The biggest problem and potential for a resolution would be to fix the sticks. If you fix the stick issue there will be a huge trickle down affect of “fixing” the game.
Watch the games where a player loses his stick. A majority of the time, you’ll see the ball actually stay in the stick, even though its spinning in the air. Realize that a defenseman has just surgically removed the offensive player from his stick, but the ball still won’t come out of the stick. How is this possible? Simple…the sticks are tighter in the throat, and have bags for pockets. This better hold affects the game not only in the obvious way, but also the coaching mindset.
a) By having a better hold, offensive players can run through D-men easier than before. This encourages more ISOlation play. More ISO play means more trotting the ball to the best spot on the field and pausing to set up the ISO. This also leads to the mass substitutions as coaches get specialists in and look for the best matchup.
b) By having a better hold, offensive players can add more velocity. Yes even before the Velcro-like sticks of today, players could rip shots…but not everyone on the team. Now, anyone can wind up and rip the duck from the restraining line. By being able to shoot harder, farther, it enables the range of the offense to increase thus spreading out play. This spreads out the defense making slides more difficult and lets up on the amount of pressure the defense applies in one on one situations.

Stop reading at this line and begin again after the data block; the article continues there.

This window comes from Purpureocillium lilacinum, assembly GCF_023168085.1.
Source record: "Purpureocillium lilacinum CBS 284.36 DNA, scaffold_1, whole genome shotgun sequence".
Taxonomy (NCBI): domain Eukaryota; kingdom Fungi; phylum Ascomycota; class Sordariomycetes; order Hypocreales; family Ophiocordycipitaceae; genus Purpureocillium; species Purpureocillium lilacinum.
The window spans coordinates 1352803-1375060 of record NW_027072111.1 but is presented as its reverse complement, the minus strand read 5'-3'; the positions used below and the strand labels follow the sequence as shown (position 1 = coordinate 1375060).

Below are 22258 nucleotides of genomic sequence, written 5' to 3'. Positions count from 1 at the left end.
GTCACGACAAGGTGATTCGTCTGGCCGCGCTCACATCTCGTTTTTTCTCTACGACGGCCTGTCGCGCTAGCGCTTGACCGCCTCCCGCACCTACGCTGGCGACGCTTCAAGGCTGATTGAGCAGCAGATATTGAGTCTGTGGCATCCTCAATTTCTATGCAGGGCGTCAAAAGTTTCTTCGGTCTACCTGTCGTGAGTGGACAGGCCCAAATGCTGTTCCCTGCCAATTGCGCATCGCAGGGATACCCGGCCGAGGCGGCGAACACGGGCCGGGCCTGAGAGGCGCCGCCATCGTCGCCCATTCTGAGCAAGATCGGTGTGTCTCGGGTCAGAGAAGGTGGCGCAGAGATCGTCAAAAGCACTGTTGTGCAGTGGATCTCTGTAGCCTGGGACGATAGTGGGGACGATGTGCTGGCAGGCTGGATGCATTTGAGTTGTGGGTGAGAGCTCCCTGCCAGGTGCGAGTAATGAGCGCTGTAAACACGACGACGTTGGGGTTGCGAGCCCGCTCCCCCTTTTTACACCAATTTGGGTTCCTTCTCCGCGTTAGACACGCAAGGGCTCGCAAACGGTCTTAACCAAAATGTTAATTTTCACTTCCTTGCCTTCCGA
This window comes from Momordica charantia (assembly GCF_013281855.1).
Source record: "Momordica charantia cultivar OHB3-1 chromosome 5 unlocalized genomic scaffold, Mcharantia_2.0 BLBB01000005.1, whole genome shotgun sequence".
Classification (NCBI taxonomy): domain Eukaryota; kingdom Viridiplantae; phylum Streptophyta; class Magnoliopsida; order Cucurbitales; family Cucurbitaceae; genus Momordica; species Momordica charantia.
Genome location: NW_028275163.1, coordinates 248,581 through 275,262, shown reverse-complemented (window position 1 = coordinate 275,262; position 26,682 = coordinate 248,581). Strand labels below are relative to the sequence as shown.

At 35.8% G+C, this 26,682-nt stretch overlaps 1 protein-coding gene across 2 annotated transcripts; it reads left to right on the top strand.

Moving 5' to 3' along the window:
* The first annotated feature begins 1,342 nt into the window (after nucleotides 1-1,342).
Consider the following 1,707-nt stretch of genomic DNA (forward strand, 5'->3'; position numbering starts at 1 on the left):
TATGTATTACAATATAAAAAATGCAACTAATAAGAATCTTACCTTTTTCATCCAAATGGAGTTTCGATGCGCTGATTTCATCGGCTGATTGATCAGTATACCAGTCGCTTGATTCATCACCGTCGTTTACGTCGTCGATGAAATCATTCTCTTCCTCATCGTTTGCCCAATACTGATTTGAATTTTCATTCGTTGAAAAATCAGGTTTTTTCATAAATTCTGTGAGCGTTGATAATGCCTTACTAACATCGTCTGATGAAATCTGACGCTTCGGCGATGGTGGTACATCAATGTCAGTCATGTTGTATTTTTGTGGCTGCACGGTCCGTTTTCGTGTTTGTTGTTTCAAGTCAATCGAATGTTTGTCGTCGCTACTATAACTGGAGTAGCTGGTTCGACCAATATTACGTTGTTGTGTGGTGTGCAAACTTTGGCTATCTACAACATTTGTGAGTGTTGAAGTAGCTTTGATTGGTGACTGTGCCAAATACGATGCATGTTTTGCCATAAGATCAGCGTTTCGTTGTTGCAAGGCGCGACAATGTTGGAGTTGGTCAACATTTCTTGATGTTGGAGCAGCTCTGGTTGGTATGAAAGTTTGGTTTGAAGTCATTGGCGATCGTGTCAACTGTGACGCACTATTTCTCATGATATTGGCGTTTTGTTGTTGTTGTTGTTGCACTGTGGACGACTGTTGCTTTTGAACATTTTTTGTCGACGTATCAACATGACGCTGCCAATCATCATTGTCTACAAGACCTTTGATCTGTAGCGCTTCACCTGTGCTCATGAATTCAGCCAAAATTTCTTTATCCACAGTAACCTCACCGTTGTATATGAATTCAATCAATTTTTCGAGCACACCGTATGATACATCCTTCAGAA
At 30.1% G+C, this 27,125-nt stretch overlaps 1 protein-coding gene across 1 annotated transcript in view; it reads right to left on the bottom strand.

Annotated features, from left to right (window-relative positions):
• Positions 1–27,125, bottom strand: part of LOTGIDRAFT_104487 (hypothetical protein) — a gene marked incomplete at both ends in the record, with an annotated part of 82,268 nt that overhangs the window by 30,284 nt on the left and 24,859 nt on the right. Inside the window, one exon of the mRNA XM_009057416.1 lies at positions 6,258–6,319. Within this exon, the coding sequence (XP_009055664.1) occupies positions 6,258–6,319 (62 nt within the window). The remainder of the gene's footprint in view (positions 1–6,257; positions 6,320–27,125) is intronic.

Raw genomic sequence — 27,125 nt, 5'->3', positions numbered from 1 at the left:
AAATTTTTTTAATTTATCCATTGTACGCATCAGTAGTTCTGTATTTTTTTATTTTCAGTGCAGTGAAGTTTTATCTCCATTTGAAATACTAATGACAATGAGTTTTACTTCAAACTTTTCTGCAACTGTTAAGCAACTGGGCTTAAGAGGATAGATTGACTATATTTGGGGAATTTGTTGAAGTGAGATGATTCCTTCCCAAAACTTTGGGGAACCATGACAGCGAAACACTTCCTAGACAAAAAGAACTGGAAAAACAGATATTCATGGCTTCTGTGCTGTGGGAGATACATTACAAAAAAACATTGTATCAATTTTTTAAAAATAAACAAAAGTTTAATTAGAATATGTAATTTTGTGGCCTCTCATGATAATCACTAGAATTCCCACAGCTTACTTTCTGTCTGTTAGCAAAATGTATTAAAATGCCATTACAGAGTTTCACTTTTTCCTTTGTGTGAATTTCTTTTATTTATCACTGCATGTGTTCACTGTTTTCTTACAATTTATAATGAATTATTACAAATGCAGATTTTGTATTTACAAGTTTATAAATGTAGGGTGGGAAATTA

c) The most obvious, by having a better hold, defensemen have to disembowel an offensive player to get the ball away, or hope that the offensive player makes a mistake. This diminishes some take away check artistry, as coaches err on the side of caution. I am not saying there aren’t any take away artists with a pole, but there are fewer, and they are less successful getting the ball onto the ground.
If the problem is the sticks, how can the NCAA address it? The NCAA finally made some changes to the stick requirements much to the ire of manufacturers. Unfortunately the committee did not go far enough, and did not address the pocket issues. Also, there is the problem of enforcement. Not every stick is checked, and players always find ways around checks (pull string, pocket scrub, etc). Would it be feasible to check every players stick before the game (considering each player has at least 2 sticks)? Could refs instead of lightly drop the ball into a players pocket, pound the ball in to see the real game time situation of the pocket? I would think a company could create a tool/jig that refs can bring to lacrosse games to test sticks with more accuracy and efficiency.
In conclusion, I do not believe the game is as bad as many suggest. Yes it has slowed a bit, but we have selective memories. a shot clock would just be like lipstick on a pig. Yeah it looks a LITTLE better, but is still a pig. If the powers that be in the NCAA really want to improve the tempo of the game, they need to address the root of the issue. I believe most of it derives from the sticks and the abilities it gives to players. Coaches understand and game plan accordingly. It may not be the whole reason, and I may not have the answers of how to fix it.